As I was driving home from work today (half day), I was thinking about the fact my meeting with Prof X still hasn't happened, which means I still can't get into the Educational Leadership program (although that may still be the outcome even after the meeting), and also remembering other times in my life where I felt like I had been knocked down into a deep pit. (Depressing driving apparently, right?! It is a longer commute than I would like, but I get to have think time, music time, etc.)
As these thoughts were rolling through my mind, I also remembered the inspirational story of the donkey (or some such animal) thrown into a deep pit by the other animals who didn't like the donkey or think it had any value to society. Forgive my poor recall of the fable, but hopefully my point will remain clear for those of you reading this blog as it was for me, even if the tale isn't exactly as it was told in the original form. Anyhoo (LOL)....the donkey spent time at the bottom of the pit, growing in isolation and fear of dying alone. The pleas for help and a hand up out of the pit went unanswered, but not unnoticed. The other animals decided it was time to shut the donkey up for good and end the complaining and misery, so they start shoveling dirt down on top of the donkey, intent to bury him alive. They dropped in loads of dirt, one shovel at a time, and yet were surprised when the donkey suddenly emerged at the top of what had once been this deep pit/prison.
The other animals were not sure what to make of this turn of events. They were certainly in disbelief, having expected the donkey to be dead and buried rather than alive and on top of the world again. When asked what happened, the donkey responded that for a time he had been stuck in the muck and mire and misery of being trapped at the bottom of the pit, hopeless and alone. No jumping or attempts to climb worked and nobody was offering assistance. However, with each new shovel full of dirt, the donkey shook itself off and took a step up. Every drop of dirt was shaken off to become part of the donkey's path to freedom. What the animals had meant for evil, the donkey used for good. The other animals celebrated this unexpected miracle and the donkey was welcomed back into the fold of the animal kingdom. (Happy ever after kind of fable if memory serves.)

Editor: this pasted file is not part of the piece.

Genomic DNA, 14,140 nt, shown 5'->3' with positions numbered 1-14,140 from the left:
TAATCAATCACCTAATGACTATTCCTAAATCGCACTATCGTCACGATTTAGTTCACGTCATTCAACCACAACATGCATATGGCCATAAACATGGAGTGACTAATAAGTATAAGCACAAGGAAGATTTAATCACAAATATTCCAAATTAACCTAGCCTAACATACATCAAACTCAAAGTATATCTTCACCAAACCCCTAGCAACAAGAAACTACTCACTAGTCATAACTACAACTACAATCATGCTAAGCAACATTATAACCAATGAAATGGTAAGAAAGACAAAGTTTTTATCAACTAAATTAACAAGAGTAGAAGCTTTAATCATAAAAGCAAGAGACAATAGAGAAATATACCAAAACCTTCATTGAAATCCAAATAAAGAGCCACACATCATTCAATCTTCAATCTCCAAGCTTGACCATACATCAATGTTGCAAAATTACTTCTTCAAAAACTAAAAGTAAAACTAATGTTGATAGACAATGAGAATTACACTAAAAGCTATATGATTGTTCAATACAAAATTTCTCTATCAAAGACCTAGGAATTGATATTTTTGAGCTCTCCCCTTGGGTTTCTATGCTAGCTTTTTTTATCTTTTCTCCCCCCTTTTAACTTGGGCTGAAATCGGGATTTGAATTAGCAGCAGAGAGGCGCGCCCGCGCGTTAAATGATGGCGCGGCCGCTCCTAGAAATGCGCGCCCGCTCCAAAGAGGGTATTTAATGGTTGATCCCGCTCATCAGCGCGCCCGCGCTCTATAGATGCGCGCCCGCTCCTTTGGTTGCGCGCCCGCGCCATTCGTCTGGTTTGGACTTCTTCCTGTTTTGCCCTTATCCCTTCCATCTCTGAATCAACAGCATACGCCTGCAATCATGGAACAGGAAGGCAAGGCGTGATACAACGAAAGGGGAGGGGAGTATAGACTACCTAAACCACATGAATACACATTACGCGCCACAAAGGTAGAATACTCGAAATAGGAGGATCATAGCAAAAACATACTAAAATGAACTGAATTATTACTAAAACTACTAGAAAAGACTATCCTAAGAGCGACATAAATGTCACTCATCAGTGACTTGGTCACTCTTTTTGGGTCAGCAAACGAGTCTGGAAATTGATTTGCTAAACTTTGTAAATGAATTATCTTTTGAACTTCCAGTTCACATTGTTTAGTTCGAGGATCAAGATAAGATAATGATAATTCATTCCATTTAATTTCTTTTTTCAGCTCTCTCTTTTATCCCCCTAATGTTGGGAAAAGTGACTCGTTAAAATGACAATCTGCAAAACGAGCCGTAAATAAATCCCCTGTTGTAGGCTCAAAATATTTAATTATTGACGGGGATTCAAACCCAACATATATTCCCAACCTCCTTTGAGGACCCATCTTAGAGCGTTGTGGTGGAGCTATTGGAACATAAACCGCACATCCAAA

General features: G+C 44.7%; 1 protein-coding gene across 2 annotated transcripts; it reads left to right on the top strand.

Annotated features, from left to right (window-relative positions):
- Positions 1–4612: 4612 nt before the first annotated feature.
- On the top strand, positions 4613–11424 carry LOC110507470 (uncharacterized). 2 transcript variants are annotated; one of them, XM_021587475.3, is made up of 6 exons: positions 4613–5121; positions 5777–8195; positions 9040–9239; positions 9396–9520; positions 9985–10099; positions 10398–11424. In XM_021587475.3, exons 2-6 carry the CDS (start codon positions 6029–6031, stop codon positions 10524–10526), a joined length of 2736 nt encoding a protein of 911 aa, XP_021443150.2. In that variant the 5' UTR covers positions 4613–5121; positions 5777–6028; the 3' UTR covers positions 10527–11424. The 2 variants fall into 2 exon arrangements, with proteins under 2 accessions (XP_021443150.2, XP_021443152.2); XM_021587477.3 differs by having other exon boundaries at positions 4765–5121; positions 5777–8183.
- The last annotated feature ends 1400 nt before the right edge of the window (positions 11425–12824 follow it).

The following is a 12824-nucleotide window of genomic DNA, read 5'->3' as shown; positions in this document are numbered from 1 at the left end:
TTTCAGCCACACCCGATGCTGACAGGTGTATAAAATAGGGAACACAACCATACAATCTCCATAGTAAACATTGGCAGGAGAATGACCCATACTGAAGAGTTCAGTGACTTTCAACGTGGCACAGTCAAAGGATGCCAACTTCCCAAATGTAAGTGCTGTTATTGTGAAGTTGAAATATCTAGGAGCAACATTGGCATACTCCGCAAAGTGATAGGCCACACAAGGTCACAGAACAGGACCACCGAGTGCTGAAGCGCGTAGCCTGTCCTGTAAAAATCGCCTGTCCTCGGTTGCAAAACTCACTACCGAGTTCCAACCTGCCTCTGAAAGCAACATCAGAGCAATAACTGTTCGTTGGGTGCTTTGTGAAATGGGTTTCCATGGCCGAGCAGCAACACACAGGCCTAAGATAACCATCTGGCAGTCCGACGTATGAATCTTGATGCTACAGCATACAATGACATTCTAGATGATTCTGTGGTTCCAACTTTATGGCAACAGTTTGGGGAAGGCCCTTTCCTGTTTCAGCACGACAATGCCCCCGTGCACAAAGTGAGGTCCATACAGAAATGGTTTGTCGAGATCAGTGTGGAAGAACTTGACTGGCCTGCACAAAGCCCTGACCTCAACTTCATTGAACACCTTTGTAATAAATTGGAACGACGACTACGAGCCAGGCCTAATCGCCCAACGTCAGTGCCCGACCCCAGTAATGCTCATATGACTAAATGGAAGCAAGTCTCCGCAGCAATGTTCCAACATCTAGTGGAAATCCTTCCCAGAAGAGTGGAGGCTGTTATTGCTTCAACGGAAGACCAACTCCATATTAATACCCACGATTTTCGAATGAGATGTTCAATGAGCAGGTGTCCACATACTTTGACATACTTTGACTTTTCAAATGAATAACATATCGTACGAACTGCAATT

This is true for God's people too. What others or Satan mean for evil, God can use for good. We may find ourselves at the bottom of a pit, surrounded by darkness, alone and trapped by fear or self-pity. Yet, each instance of dirt being dumped down on our heads can be used to "step up" as we shake ourselves off, maintain our focus, and patiently wait until there is enough dirt to fill in the hole without burying us alive. I certainly feel like I've had a season trapped at the bottom of a pit and still struggle with some feelings that I can't climb out alone. The reality is I'm never alone as a child of God and He will show me the way to freedom. If God is for us, who can be against us?! The climb out of the pit...the journey for freedom...starts with a change on the inside. The donkey believed he could use the dirt thrown down to bury him to climb up and out of the pit. I need to believe that who/what has thrown me into a pit and covered me with dirt can be used for a change of heart and mind - that I would find inner strength to be about God's business and the changes I want for myself too.
Romans 8:28 says, "and we know that for those who love God all things work together for good, for those who are called according to His purpose." The other verses that have been referenced in idea are Romans 8:31 and Genesis 50:20.
Thanks for reading and praying! :)